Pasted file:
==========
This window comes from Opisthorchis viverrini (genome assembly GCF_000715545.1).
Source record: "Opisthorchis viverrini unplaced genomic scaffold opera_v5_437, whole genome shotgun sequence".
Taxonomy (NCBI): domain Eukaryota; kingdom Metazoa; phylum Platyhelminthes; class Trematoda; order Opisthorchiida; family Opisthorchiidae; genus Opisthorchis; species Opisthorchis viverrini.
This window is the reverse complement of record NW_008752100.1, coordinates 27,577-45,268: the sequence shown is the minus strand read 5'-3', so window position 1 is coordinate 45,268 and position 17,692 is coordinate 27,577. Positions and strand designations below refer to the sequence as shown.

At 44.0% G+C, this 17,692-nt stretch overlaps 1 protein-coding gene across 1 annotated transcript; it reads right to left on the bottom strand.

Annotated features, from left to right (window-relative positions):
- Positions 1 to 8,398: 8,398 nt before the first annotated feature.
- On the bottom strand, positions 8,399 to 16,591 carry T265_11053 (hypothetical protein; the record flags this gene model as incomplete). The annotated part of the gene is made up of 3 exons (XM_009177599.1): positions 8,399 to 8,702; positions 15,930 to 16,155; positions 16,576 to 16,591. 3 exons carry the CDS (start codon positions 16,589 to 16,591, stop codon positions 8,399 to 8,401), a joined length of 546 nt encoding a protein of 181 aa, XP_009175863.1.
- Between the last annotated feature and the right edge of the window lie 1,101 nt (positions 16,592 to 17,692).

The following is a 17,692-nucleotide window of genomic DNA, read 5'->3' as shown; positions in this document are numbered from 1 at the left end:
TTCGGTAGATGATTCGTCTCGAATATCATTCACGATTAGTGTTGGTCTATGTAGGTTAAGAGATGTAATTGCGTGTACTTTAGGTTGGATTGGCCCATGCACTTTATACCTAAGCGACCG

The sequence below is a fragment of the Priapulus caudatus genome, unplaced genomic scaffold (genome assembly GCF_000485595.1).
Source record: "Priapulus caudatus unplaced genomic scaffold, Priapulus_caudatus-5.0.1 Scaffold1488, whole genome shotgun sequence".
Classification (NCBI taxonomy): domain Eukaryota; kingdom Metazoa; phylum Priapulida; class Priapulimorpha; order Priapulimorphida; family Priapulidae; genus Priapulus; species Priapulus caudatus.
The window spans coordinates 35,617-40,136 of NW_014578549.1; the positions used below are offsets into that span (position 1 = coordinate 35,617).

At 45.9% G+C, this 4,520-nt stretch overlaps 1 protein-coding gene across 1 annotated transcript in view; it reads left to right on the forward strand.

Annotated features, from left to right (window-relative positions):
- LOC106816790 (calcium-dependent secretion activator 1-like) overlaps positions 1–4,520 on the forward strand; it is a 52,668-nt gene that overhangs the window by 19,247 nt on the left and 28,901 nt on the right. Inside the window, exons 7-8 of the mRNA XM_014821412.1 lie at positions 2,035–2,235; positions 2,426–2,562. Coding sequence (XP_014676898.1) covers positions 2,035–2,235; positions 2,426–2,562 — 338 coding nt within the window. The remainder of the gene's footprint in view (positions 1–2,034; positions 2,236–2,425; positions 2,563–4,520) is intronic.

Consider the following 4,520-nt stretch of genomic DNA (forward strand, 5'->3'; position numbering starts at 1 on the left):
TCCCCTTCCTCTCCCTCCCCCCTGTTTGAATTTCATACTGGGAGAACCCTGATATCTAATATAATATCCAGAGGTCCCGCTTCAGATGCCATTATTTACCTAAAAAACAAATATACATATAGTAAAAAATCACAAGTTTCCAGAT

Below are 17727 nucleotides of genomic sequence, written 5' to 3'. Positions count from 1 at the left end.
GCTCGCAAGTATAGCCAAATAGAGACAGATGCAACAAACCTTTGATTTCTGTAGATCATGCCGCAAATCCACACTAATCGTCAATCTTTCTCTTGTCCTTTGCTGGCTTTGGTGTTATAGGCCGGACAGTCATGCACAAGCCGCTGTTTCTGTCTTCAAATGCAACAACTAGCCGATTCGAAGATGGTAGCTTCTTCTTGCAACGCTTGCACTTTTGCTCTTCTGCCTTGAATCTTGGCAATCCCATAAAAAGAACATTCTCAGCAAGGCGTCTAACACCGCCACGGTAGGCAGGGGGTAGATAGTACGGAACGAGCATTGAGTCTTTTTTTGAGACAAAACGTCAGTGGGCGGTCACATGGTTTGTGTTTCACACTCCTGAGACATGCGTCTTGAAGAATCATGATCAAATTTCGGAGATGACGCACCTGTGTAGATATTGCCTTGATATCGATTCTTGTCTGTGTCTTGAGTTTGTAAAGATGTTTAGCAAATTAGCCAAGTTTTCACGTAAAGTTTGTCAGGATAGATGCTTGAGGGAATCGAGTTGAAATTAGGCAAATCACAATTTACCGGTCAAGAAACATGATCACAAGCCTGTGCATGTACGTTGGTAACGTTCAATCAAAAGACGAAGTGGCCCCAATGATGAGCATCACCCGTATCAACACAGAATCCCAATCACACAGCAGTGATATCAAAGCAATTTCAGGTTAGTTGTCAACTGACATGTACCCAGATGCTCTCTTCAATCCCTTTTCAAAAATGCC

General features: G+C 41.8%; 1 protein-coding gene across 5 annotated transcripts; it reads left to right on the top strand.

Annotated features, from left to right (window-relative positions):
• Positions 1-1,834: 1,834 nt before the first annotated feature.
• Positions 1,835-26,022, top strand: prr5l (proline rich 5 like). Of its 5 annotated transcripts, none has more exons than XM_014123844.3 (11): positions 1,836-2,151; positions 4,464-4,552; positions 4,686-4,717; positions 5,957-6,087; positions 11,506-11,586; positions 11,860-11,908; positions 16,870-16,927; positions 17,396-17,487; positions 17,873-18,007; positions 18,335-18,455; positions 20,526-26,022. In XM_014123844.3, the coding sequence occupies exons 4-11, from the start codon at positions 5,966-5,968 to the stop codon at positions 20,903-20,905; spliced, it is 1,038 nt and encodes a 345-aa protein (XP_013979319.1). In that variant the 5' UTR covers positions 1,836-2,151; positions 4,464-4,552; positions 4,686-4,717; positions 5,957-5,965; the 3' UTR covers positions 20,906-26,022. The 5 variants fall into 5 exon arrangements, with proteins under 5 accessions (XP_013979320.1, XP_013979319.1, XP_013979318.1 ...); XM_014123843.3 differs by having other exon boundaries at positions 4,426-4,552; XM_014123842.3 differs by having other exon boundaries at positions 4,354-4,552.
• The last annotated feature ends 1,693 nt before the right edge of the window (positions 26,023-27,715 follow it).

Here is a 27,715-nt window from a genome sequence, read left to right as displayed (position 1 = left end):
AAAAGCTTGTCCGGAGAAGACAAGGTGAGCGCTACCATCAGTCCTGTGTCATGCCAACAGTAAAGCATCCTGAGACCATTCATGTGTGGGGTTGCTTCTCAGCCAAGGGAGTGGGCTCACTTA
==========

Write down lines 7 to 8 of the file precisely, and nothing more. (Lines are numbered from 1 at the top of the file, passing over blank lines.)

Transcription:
- Positions 1 to 8,398: 8,398 nt before the first annotated feature.
- On the bottom strand, positions 8,399 to 16,591 carry T265_11053 (hypothetical protein; the record flags this gene model as incomplete). The annotated part of the gene is made up of 3 exons (XM_009177599.1): positions 8,399 to 8,702; positions 15,930 to 16,155; positions 16,576 to 16,591. 3 exons carry the CDS (start codon positions 16,589 to 16,591, stop codon positions 8,399 to 8,401), a joined length of 546 nt encoding a protein of 181 aa, XP_009175863.1.